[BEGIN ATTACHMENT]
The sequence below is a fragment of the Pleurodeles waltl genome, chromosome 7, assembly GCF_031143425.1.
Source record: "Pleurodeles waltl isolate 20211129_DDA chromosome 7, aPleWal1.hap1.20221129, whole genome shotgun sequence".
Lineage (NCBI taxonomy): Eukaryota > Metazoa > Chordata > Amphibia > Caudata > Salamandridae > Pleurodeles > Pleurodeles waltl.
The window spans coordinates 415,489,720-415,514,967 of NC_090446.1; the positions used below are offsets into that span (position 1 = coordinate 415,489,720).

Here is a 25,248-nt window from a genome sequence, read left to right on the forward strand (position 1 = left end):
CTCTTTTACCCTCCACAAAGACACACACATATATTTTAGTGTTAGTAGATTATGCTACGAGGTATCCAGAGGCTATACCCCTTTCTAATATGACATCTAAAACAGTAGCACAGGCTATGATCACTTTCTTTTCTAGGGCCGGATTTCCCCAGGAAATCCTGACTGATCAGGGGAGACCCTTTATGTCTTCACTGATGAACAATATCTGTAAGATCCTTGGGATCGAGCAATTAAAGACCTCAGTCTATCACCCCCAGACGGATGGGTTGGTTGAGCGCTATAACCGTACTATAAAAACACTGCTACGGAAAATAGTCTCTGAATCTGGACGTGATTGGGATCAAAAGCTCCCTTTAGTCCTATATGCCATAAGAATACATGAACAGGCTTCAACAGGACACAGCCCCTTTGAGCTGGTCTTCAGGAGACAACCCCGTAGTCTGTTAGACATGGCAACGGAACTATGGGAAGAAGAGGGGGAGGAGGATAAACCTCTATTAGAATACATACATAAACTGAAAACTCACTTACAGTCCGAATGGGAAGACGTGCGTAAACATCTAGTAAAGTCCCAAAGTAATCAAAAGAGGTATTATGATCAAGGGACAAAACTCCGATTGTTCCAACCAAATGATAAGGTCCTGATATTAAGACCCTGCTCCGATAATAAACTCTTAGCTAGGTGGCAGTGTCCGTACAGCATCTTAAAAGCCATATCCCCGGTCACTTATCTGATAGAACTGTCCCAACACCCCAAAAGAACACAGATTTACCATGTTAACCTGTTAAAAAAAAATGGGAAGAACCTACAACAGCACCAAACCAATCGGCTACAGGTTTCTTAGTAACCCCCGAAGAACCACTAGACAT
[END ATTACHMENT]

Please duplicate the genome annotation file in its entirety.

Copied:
The sequence below is a fragment of the Pleurodeles waltl genome, chromosome 7, assembly GCF_031143425.1.
Source record: "Pleurodeles waltl isolate 20211129_DDA chromosome 7, aPleWal1.hap1.20221129, whole genome shotgun sequence".
Lineage (NCBI taxonomy): Eukaryota > Metazoa > Chordata > Amphibia > Caudata > Salamandridae > Pleurodeles > Pleurodeles waltl.
The window spans coordinates 415,489,720-415,514,967 of NC_090446.1; the positions used below are offsets into that span (position 1 = coordinate 415,489,720).

Here is a 25,248-nt window from a genome sequence, read left to right on the forward strand (position 1 = left end):
CTCTTTTACCCTCCACAAAGACACACACATATATTTTAGTGTTAGTAGATTATGCTACGAGGTATCCAGAGGCTATACCCCTTTCTAATATGACATCTAAAACAGTAGCACAGGCTATGATCACTTTCTTTTCTAGGGCCGGATTTCCCCAGGAAATCCTGACTGATCAGGGGAGACCCTTTATGTCTTCACTGATGAACAATATCTGTAAGATCCTTGGGATCGAGCAATTAAAGACCTCAGTCTATCACCCCCAGACGGATGGGTTGGTTGAGCGCTATAACCGTACTATAAAAACACTGCTACGGAAAATAGTCTCTGAATCTGGACGTGATTGGGATCAAAAGCTCCCTTTAGTCCTATATGCCATAAGAATACATGAACAGGCTTCAACAGGACACAGCCCCTTTGAGCTGGTCTTCAGGAGACAACCCCGTAGTCTGTTAGACATGGCAACGGAACTATGGGAAGAAGAGGGGGAGGAGGATAAACCTCTATTAGAATACATACATAAACTGAAAACTCACTTACAGTCCGAATGGGAAGACGTGCGTAAACATCTAGTAAAGTCCCAAAGTAATCAAAAGAGGTATTATGATCAAGGGACAAAACTCCGATTGTTCCAACCAAATGATAAGGTCCTGATATTAAGACCCTGCTCCGATAATAAACTCTTAGCTAGGTGGCAGTGTCCGTACAGCATCTTAAAAGCCATATCCCCGGTCACTTATCTGATAGAACTGTCCCAACACCCCAAAAGAACACAGATTTACCATGTTAACCTGTTAAAAAAAAATGGGAAGAACCTACAACAGCACCAAACCAATCGGCTACAGGTTTCTTAGTAACCCCCGAAGAACCACTAGACAT